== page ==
Jump to ContentJump to Main Navigation
Black Gold and BlackmailOil and Great Power Politics$
Users without a subscription are not able to see the full content.

Rosemary A. Kelanic

Print publication date: 2020

Print ISBN-13: 9781501748295

Published to Cornell Scholarship Online: January 2021

DOI: 10.7591/cornell/9781501748295.001.0001

Show Summary Details
Page of

PRINTED FROM Cornell University Press SCHOLARSHIP ONLINE (www.cornell.universitypressscholarship.com). (c) Copyright University of Cornell University Press, 2021. All Rights Reserved. An individual user may print out a PDF of a single chapter of a monograph in Cornell for personal use. date: 28 September 2021

British Vulnerability and the Conquest of Mesopotamia

British Vulnerability and the Conquest of Mesopotamia

(p.80) 4 British Vulnerability and the Conquest of Mesopotamia
Black Gold and Blackmail

Rosemary A. Kelanic

Cornell University Press

This chapter discusses British oil policy before World War I. In the decade before World War I, the British government was becoming increasingly aware of the importance of oil for military power. But few officials anticipated that oil would become so indispensable to war that a country would be unable to prevail in a conflict without it. The chapter then analyzes Britain's choice to pursue a direct-control strategy in late 1918 by invading Mesopotamia. Dire vulnerability, underpinned by a yawning petroleum deficit and Britain's severe susceptibility to blockade as an island nation, spurred the government to accept the high costs and risks of securing oil with this most extreme strategy.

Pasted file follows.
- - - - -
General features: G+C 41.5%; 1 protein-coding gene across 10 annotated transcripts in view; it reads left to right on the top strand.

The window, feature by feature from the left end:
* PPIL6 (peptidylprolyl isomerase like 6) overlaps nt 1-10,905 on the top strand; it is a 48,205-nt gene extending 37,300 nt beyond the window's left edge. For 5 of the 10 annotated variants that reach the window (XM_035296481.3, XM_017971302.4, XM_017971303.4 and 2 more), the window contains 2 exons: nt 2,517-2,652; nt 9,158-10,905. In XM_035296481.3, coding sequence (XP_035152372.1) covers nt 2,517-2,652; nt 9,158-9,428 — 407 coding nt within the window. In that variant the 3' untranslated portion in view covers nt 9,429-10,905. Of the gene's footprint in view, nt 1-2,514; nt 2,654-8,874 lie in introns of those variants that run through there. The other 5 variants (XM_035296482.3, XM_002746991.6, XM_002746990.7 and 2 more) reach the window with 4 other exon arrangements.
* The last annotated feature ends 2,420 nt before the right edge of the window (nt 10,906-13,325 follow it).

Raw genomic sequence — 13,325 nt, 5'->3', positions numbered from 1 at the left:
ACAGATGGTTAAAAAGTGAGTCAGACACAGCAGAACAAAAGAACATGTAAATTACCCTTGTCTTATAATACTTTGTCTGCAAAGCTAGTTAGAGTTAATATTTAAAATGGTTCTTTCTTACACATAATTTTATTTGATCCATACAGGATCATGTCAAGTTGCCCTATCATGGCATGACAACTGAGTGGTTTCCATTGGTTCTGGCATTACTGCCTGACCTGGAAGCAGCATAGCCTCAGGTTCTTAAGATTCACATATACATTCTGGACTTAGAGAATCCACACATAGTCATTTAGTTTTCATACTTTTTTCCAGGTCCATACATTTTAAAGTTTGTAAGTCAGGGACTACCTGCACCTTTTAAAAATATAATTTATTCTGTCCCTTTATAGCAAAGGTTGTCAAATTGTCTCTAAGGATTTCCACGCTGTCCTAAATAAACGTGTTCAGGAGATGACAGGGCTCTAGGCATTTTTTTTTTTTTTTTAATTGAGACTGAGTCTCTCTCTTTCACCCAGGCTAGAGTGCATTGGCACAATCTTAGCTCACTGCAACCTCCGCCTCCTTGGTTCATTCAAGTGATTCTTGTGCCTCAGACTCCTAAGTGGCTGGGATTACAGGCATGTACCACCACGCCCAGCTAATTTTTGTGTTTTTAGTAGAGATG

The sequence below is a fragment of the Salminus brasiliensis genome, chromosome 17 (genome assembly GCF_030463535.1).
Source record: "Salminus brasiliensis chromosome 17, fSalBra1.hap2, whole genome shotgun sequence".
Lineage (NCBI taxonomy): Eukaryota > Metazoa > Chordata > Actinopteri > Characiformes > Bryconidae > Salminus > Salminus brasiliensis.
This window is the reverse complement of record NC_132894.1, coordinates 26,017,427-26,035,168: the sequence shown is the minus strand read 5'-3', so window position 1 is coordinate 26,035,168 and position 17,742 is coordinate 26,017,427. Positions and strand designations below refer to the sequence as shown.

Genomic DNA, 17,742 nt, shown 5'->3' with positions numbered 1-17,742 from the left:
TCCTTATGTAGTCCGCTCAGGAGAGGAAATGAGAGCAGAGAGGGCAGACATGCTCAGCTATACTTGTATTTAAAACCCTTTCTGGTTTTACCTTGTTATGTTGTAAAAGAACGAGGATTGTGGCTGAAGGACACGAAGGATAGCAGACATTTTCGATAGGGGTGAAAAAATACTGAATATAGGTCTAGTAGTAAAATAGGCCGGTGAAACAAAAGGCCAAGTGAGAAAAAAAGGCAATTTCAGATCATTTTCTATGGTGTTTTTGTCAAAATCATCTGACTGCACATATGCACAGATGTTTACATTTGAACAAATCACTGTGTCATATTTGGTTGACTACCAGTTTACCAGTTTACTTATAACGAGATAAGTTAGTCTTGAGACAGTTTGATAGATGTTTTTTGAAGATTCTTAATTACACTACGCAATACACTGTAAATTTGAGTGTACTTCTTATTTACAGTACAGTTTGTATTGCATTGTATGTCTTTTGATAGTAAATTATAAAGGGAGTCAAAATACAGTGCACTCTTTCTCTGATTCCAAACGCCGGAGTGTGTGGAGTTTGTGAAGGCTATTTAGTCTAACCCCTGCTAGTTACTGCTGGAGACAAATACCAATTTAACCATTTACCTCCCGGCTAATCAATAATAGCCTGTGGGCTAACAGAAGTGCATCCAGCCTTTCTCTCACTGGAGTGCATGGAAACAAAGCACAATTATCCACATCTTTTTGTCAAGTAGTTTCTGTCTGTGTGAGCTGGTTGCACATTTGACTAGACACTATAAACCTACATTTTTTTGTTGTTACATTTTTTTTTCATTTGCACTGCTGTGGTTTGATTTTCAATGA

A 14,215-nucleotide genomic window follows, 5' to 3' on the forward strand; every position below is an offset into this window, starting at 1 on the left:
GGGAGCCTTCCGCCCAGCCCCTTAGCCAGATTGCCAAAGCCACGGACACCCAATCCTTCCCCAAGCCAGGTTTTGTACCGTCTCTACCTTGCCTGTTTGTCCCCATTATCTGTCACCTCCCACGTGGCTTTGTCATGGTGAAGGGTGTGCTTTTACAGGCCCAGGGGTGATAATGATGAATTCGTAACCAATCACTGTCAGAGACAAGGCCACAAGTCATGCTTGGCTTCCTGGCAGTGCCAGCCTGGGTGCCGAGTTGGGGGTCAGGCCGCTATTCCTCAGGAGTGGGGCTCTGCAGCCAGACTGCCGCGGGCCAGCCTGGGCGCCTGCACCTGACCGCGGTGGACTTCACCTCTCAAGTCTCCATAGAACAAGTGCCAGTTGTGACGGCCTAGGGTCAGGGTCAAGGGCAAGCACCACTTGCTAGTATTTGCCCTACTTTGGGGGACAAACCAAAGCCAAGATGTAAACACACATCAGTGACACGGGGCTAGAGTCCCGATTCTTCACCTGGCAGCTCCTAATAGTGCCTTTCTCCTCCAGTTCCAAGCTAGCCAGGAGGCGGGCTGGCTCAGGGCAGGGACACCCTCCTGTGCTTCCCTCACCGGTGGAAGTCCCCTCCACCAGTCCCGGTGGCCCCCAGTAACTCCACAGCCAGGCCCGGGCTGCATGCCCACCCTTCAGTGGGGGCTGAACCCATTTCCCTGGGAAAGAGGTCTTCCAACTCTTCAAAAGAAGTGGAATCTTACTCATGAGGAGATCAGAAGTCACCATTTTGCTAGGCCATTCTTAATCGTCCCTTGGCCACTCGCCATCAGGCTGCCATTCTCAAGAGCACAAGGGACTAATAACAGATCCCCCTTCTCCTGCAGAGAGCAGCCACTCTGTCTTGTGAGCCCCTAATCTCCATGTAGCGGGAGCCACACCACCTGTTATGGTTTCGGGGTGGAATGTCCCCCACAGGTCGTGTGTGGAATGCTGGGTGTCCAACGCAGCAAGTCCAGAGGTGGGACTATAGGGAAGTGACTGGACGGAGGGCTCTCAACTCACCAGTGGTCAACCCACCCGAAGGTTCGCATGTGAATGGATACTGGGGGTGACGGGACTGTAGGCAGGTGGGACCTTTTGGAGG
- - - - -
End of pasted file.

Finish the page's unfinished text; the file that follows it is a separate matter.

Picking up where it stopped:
Keywords:   British oil policy, World War I, British government, oil, military power, direct-control strategy, Mesopotamia, petroleum deficit, Britain, blockade

Cornell Scholarship Online requires a subscription or purchase to access the full text of books within the service. Public users can however freely search the site and view the abstracts and keywords for each book and chapter.

Please, subscribe or login to access full text content.

If you think you should have access to this title, please contact your librarian.

To troubleshoot, please check our FAQs, and if you can't find the answer there, please contact us.